Unless you have been living under a rock you have probably heard and/or seen Caitlyn Jenner’s Vanity Fair cover. Caitlyn is finally living a life that feels authentic to her. In the article Caitlyn is quoted saying,
“If I was lying on my deathbed and I had kept this secret and never ever did anything about it, I would be lying there saying, ‘you just blew your entire life. You never dealt with yourself,’ and I don’t want that to happen.
So what is happening with Caitlyn? Many are confused about what it even means to be transgender. Caitlyn is a transgender woman. She was, “assigned male at birth but identify and live as a woman.” Identify how? For many this is the part that gets confusing. Caitlyn’s gender identity, the deep sense of her gender, female, did not match the sex she was assigned at birth, male. Now on the cover of Vanity Fair Caitlyn has matched her chosen gender expression, her name, hair, body, etc. to match her gender identity. This article does a much better more thorough job at breaking down different terminology relating to this issue.
The reactions to Caitlyn have ranged from supportive and loving to judgmental and just plain mean. Conversations surrounding trans issues have been flooding social media. Important pieces of writing have pushed me to learn more about this issue.
Laverne Cox wrote a beautiful piece about the lives that people like her and Caitlyn Jenner get to live are not the reality of most trans folk. Cox states, “Now, there are many trans folks because of genetics and/or lack of material access who will never be able to embody these standards. More importantly many trans folks don’t want to embody these standards.”
She went on to talk about how she loves, “working a photo shoot and creating images for my fans, for the world and above all for myself. But I also hope that it is my talent, my intelligence, my heart and spirit that most captivate, inspire, move and encourage folks to think more critically about the world around them.”
Jon Stewart expanded on these ideas saying, “It’s really heartening to see that everyone is willing to not only accept Caitlyn Jenner as a woman, but to waste no time in treating her like a woman.” Stewart bluntly pointed out that as a man we talked about Jenner’s Olympic athleticism but as a woman we will really just talk about Caitlyn’s looks.
Meredith Talusan of The Guardian pointed out that, “the way in which socially progressive, cisgender people—who are otherwise critical of conventional beauty standards and economic privilege—give themselves permission to talk about trans women in aesthetic terms reveals a certain truth that sometimes feels insurmountable to trans people: affirming trans women’s attractiveness also often affirms our sometimes limited understanding of the gender binary.”
These statements make me stop in my tracks and realize how hard it is to celebrate someone’s particular uniqueness while not perpetuating stereotypes.
These statements make me stop in my tracks and realize how hard it is to celebrate someone’s particular uniqueness while not perpetuating stereotypes. The reactions that keep weighing in are moving this important conversation forward, forcing us to talk about people like Caitlyn who are finding ways to live authentically.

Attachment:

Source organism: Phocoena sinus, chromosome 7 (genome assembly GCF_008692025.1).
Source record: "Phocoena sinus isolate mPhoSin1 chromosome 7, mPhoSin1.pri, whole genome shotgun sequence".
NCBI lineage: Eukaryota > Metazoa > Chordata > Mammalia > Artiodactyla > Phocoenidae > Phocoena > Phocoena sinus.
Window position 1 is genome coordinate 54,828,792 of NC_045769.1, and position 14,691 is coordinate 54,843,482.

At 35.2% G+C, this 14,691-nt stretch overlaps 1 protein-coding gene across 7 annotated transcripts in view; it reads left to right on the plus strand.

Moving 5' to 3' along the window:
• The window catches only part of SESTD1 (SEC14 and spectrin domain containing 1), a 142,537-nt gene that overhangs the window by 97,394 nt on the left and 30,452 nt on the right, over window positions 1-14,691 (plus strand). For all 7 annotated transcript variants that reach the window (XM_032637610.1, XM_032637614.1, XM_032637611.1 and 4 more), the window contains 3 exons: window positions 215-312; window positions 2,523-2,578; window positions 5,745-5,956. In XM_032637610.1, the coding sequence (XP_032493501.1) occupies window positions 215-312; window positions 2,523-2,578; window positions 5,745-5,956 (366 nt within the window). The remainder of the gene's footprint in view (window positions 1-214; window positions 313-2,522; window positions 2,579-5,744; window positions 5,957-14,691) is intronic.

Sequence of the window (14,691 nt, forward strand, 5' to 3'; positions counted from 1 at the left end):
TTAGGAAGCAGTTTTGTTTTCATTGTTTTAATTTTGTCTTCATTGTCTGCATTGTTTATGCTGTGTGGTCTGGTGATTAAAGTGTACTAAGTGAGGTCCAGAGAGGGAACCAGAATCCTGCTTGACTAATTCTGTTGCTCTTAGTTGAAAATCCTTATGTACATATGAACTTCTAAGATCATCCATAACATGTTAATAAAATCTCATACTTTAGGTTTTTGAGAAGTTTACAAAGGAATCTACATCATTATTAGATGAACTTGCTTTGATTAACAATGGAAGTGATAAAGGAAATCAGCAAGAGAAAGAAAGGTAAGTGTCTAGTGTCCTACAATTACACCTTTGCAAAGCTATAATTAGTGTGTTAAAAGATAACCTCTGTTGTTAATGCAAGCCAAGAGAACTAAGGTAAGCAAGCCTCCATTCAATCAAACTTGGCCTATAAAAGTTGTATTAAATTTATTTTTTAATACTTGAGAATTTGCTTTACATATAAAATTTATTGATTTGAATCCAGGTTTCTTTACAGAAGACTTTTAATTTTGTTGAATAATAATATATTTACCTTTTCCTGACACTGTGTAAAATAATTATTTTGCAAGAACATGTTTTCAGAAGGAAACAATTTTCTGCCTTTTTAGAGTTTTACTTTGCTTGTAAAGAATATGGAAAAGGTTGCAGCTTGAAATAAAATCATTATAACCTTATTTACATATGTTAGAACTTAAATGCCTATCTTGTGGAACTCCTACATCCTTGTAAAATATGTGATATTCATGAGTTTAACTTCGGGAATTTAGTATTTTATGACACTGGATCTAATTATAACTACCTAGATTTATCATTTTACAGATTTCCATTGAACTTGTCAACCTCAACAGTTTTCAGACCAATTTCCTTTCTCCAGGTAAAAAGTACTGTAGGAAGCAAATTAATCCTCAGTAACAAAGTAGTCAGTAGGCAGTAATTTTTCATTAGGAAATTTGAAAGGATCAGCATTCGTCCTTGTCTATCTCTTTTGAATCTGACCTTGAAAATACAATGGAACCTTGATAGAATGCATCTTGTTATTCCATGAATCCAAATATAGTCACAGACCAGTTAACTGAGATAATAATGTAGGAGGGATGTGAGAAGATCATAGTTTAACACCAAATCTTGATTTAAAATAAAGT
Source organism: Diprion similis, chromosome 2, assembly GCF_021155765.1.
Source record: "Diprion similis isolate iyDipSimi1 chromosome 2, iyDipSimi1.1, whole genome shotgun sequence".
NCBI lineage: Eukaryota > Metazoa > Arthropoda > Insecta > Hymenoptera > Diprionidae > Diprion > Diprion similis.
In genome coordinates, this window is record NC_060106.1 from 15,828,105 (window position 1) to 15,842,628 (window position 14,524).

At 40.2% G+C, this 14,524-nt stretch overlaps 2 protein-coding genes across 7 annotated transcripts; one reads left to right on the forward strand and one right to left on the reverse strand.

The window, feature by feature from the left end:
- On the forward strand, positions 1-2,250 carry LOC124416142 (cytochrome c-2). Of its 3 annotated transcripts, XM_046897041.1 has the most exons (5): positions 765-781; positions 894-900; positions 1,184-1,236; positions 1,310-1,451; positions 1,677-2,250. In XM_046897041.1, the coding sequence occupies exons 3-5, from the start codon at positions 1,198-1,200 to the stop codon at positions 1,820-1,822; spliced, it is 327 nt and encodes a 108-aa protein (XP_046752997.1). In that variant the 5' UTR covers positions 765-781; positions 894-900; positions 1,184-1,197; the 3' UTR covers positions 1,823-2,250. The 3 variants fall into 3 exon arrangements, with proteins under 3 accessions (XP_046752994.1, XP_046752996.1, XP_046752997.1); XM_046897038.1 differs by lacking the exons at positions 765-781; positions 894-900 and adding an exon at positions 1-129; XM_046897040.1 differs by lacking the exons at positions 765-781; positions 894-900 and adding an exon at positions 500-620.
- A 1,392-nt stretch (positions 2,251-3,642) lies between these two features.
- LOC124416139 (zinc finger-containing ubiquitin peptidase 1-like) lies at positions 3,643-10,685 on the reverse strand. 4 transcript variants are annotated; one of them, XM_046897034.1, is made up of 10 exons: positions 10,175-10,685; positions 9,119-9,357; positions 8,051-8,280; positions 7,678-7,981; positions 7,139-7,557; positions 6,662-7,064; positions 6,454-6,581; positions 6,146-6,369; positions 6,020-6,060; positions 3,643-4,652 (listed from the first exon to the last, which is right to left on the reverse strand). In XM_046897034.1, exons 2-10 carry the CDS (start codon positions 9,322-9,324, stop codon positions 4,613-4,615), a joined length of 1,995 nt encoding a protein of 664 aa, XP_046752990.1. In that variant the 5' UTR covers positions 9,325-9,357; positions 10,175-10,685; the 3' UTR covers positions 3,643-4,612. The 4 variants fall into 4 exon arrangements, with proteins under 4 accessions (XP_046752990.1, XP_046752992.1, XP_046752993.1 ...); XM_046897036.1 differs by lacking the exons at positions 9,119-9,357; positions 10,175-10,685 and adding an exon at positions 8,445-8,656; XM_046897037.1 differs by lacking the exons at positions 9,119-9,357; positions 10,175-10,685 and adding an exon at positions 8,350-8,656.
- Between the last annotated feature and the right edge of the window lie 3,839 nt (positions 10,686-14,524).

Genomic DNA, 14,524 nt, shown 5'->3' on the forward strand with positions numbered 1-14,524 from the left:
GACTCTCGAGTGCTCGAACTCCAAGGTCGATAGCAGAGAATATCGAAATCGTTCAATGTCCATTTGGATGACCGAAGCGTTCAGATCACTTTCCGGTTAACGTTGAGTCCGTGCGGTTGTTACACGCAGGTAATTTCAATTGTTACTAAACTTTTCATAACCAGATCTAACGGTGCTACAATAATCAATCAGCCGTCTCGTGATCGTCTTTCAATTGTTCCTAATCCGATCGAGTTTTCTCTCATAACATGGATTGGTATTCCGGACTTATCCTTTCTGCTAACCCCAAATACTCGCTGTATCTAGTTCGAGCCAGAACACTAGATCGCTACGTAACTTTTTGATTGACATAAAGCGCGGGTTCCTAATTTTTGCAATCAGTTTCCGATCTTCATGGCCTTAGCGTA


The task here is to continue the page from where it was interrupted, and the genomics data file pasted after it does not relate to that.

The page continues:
For as many positive thought-provoking pieces on Caitlyn Jenner there were nasty ignorant responses. One reaction that I truly could not get out of my head was one of Terry Coffey.
On June 1st Coffey posted a photo on Facebook of two soldiers fighting in combat. His words that accompanied the photo were, “As I see post after post about Bruce Jenner’s transition to a woman, and I hear words like bravery, heroism, and courage, just thought I’d remind all of us what real American courage, heroism, and bravery looks like!”
I started seeing people share this on all arenas of social media. It made my blood boil. This cisgender man who seemingly has not dealt with any issues close to what Jenner has dealt with felt he should call her not brave. Who are those people to decide what bravery is? Why can’t bravery shine through in multiple places?
A friend of mine pointed out that the simple definition of bravery is the quality that allows someone to do things that are dangerous or frightening.
In that definition there is nothing about occupation, gender, etc. that dictates just what bravery is. Is fighting for your country brave? Yes. Is coming out as transgender in a society that still shames this title brave? A society that still allows transgender women to be one of the most vulnerably affected by violence. A society that still uses harmful language to talk about Caitlyn Jenner. A society that discredits this experience by saying Caitlyn is not brave. Yes yes yes.
Bravery looks different to different people.
The next day Coffey learned something surprising about this photo. Coffey said he chose that photo after a quick Google search. But he soon learned that the photo was from a documentary that was created by a man who was beaten for being a cross-dresser. Talk about irony. I thank Coffey for admitting this find; some may even call him brave for that.
I hope that Coffey and all of us can learn from this incredible moment in history. Hate fuels hate. Love and understanding leads to more love and further understanding. And most importantly there are many ways to be brave.